He’d simply place her in his cart, take her to the dark-elf cave, and shelve her like some trophy to present whenever the need arose to prove peace with the humans. They’d say, We have no quarrel with the humans! Look, one of our princes has a human wife.

And because the dark-elf women ruled Nightbloom, she would never have a say in anything, never make herself useful there, just remain a pawn as she had here, except in an alien culture that spoke an alien tongue, and surrounded by strangers who had no reason to be friendly with one of her kind.

Mamma’s library would never be built, she’d never help anyone learn to read, nor Immortali and humans learn about one another in a place of peace and knowledge.

Surely this dark-elf prince didn’t wish for this fate any more than she did, and yet they both had to do this dance at the behest of their parents and rulers.

Which didn’t make it any better.

A bee lazily flew by. Sting me. Please, please, please sting me. Anything to avoid this meeting.

Hooves clopped beyond the iron gates, and a cavalcade of riders trotted into the courtyard, ringed by the Sileni Royal Guard. The strangers were cloaked and hooded in black, shadows but for their unsettling yellow irises and ghostly white hair. The occasional glimpse of slate-blue skin peeked over the face masks covering their mouths and noses.

The dark-elves.

As they began to dismount, they revealed leather-armor-clad muscle on lean, athletic frames. Each of them had to be at least six feet tall. The tallest of them—on a massive, mesmerizing destrier, its ebony coat gleaming in the sun—was bulkier, with broad shoulders, thick biceps and thighs, a muscular chest. A male.

He hitched the blade at his side and dismounted nimbly, rubbed his hand and wrist, and took in the courtyard with narrowed, searching eyes. They settled on her. Intense. Eerie.

Different from the rest. The only male among them. It had to be him.

But neither he, nor any of his party, were dressed in a manner befitting royalty. They all wore mere black leathers and plain cloth, like any common soldier. Maybe a sign of how special he considered this meeting.

He would have already met with Papà at Bellanzole’s walls for escort into the city. Papà had met this Immortali male and, despite his obvious insult, had allowed him entry to this courtyard.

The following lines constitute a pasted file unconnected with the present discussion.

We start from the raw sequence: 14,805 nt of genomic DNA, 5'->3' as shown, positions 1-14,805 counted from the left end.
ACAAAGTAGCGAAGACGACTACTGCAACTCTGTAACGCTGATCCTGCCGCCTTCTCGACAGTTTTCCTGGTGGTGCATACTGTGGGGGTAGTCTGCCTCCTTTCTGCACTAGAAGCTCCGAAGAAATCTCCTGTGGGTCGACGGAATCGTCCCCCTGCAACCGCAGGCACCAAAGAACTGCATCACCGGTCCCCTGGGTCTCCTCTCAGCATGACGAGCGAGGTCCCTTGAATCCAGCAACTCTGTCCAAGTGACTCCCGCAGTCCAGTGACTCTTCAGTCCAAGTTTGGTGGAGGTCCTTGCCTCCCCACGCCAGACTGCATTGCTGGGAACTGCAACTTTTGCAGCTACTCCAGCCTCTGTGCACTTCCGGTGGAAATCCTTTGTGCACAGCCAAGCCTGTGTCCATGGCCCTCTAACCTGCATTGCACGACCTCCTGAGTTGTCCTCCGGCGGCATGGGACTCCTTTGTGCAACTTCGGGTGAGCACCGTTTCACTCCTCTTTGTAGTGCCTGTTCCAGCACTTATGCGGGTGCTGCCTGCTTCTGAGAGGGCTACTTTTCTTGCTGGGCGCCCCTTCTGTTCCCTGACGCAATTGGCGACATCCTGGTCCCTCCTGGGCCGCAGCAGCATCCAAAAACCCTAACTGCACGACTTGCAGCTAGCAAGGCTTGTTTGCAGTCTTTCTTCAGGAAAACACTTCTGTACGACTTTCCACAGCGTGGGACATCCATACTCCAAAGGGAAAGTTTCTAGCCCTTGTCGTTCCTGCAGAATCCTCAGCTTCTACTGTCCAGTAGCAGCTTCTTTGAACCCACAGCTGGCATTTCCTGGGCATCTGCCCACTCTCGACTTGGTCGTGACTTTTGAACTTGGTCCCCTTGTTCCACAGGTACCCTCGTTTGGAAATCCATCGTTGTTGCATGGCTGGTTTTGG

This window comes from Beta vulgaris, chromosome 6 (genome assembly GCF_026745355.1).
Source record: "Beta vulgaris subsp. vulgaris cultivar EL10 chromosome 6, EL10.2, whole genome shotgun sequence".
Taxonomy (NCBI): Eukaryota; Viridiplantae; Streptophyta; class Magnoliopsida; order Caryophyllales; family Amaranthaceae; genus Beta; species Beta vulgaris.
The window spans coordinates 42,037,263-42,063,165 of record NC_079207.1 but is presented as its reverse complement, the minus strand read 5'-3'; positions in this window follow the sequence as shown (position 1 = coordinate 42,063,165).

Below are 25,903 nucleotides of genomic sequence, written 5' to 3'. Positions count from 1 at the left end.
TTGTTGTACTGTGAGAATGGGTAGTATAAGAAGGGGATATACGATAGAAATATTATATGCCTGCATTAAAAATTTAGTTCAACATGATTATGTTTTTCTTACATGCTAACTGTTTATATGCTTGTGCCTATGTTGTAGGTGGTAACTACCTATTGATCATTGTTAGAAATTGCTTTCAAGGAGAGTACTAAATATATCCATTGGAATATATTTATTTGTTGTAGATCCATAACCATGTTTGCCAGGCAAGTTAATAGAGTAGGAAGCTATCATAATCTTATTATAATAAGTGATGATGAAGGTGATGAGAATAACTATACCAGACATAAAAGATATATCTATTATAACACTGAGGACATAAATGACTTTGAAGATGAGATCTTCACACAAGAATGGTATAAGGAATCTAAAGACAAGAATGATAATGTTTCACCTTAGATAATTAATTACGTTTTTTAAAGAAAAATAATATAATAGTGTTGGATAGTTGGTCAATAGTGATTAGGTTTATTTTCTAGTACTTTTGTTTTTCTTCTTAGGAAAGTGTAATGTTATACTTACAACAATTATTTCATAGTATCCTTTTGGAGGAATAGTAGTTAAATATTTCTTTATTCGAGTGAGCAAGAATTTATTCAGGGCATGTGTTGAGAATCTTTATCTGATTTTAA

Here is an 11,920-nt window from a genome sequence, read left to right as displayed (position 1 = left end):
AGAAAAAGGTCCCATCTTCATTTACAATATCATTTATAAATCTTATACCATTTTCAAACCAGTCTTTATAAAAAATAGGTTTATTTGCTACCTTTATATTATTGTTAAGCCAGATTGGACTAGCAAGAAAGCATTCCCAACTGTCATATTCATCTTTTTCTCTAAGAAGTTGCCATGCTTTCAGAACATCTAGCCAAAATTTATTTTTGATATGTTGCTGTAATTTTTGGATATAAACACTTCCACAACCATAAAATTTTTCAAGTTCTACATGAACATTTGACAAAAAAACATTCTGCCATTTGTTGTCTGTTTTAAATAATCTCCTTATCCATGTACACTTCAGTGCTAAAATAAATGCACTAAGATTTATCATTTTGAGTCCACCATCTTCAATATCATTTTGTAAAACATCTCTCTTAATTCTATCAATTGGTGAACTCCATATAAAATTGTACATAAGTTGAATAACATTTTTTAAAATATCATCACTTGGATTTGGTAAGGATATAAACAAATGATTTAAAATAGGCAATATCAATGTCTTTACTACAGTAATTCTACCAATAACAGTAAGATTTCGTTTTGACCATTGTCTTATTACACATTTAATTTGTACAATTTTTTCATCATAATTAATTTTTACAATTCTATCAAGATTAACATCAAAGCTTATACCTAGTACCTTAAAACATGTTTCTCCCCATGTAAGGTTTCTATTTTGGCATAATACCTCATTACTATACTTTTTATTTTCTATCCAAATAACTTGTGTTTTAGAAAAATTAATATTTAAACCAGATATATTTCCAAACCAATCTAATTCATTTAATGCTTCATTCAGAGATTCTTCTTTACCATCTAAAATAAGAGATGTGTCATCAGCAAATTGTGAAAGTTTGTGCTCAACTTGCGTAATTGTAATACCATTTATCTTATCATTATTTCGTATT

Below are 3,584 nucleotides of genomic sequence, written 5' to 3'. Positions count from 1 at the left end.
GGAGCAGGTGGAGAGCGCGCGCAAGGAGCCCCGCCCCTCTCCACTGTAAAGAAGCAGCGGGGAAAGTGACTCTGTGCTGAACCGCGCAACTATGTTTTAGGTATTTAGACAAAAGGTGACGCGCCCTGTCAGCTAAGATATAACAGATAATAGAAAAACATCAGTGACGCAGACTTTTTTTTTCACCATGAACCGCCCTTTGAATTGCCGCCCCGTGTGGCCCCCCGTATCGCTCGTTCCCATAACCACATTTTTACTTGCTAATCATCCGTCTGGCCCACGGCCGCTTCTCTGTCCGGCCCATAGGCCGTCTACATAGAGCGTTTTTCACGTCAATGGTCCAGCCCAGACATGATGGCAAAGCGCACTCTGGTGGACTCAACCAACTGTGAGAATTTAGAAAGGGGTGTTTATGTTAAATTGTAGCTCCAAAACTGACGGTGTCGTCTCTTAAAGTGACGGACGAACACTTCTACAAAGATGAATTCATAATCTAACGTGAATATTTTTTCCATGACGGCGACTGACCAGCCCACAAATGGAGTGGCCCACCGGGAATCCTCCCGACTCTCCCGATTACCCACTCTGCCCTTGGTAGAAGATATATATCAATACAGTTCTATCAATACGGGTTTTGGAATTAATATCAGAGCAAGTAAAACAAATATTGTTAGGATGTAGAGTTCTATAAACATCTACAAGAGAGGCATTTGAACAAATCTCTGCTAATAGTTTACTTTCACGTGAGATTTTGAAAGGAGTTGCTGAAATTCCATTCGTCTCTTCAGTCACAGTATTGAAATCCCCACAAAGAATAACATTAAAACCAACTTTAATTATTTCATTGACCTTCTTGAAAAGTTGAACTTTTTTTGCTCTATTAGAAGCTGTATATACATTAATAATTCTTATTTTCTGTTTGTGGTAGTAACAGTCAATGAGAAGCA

But would anything have deterred Papà from this bargain? He’d sold Bianca’s hand in marriage, sight unseen, to this Immortali male. He could be ugly, disfigured, beastly, utterly disgusting—even beyond being a dark-elf—and would that have changed Papà’s decision at all?

Of course not. He’d bought his peace already. Cheaply. And hadn’t even tried anything else.

She stiffened as the male approached her, escorted by one of his own and a Sileni royal guard. Maybe her Vow of Silence was for the best, as her words would have been just as frozen as the rest of her.

He inclined his head. “It is my honor to meet you, Princess Alessandra,” he said, his low voice like velvet over honed steel, muffled through the black cloth face mask. “I am Veron.”

That voice—deep and flowing like the mirror-black rivers of the Lone.

Holding her breath, she looked at his hand—gloved—his fingers pointed, but he didn’t offer to take hers.

“It is your custom to take hands,” he said, matter of fact. He removed the gloves and passed them to his companion, a sharp-eyed female standing at attention, a soldier by the look of her. He extended his hand, slate blue, with long fingers capped in points.


The moment had almost passed when she shakily offered hers in return.

Callused skin closed around her fingers as he raised her hand gently, pulled down his face mask, and lightly pressed his lips to her knuckles.

The barest touch, and a shiver tingled down her spine before she could stop it. He could kill her. With little more than a sweep of his hand.

As he straightened, she covered her reaction with a smile, which he returned.

Fangs. Sharp, pointed fangs, like a lion’s. She held her smile, kept it plastered on her face. Hopefully it would keep any other reaction from showing.

“It is the first time you have seen one of my kind in person.” His eerie eyes stayed fixed on hers, unwavering, his callused hand still wrapped around hers.

Nothing moved in the courtyard. Holy Mother’s mercy, even the breeze didn’t dare blow.

She nodded. That smile was still plastered on her face—she returned her expression to some semblance of normalcy.

Like the rest of him, his face was hard, all brutal planes and angles, with even harder eyes. As a statue, he might have been terrifyingly beautiful, but living, breathing, he was simply terrifying. Like a nightmare from a children’s fairytale.